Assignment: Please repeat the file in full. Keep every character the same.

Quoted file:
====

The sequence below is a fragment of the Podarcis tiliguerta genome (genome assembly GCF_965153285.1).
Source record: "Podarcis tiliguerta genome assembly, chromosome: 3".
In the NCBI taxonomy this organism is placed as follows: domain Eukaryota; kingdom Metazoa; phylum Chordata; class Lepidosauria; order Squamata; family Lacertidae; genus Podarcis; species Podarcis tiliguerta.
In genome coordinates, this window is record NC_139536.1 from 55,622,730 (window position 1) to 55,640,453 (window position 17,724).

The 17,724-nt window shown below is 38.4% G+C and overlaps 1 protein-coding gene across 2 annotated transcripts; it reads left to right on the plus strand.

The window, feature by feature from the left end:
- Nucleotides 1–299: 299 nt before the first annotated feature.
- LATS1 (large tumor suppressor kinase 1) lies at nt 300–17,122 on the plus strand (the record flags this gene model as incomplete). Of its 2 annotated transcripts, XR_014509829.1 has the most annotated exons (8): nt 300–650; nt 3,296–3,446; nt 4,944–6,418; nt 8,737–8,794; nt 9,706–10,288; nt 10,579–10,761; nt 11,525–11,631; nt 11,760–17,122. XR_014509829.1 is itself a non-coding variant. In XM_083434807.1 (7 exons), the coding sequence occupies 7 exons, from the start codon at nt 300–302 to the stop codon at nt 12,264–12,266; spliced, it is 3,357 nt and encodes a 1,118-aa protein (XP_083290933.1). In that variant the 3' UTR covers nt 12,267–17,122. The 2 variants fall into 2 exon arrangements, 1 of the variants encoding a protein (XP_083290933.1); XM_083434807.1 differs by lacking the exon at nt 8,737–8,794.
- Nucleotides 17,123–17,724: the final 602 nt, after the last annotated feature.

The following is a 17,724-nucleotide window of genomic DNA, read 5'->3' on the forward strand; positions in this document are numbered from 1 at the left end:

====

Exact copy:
The sequence below is a fragment of the Podarcis tiliguerta genome (genome assembly GCF_965153285.1).
Source record: "Podarcis tiliguerta genome assembly, chromosome: 3".
In the NCBI taxonomy this organism is placed as follows: domain Eukaryota; kingdom Metazoa; phylum Chordata; class Lepidosauria; order Squamata; family Lacertidae; genus Podarcis; species Podarcis tiliguerta.
In genome coordinates, this window is record NC_139536.1 from 55,622,730 (window position 1) to 55,640,453 (window position 17,724).

The 17,724-nt window shown below is 38.4% G+C and overlaps 1 protein-coding gene across 2 annotated transcripts; it reads left to right on the plus strand.

The window, feature by feature from the left end:
- Nucleotides 1–299: 299 nt before the first annotated feature.
- LATS1 (large tumor suppressor kinase 1) lies at nt 300–17,122 on the plus strand (the record flags this gene model as incomplete). Of its 2 annotated transcripts, XR_014509829.1 has the most annotated exons (8): nt 300–650; nt 3,296–3,446; nt 4,944–6,418; nt 8,737–8,794; nt 9,706–10,288; nt 10,579–10,761; nt 11,525–11,631; nt 11,760–17,122. XR_014509829.1 is itself a non-coding variant. In XM_083434807.1 (7 exons), the coding sequence occupies 7 exons, from the start codon at nt 300–302 to the stop codon at nt 12,264–12,266; spliced, it is 3,357 nt and encodes a 1,118-aa protein (XP_083290933.1). In that variant the 3' UTR covers nt 12,267–17,122. The 2 variants fall into 2 exon arrangements, 1 of the variants encoding a protein (XP_083290933.1); XM_083434807.1 differs by lacking the exon at nt 8,737–8,794.
- Nucleotides 17,123–17,724: the final 602 nt, after the last annotated feature.

The following is a 17,724-nucleotide window of genomic DNA, read 5'->3' on the forward strand; positions in this document are numbered from 1 at the left end: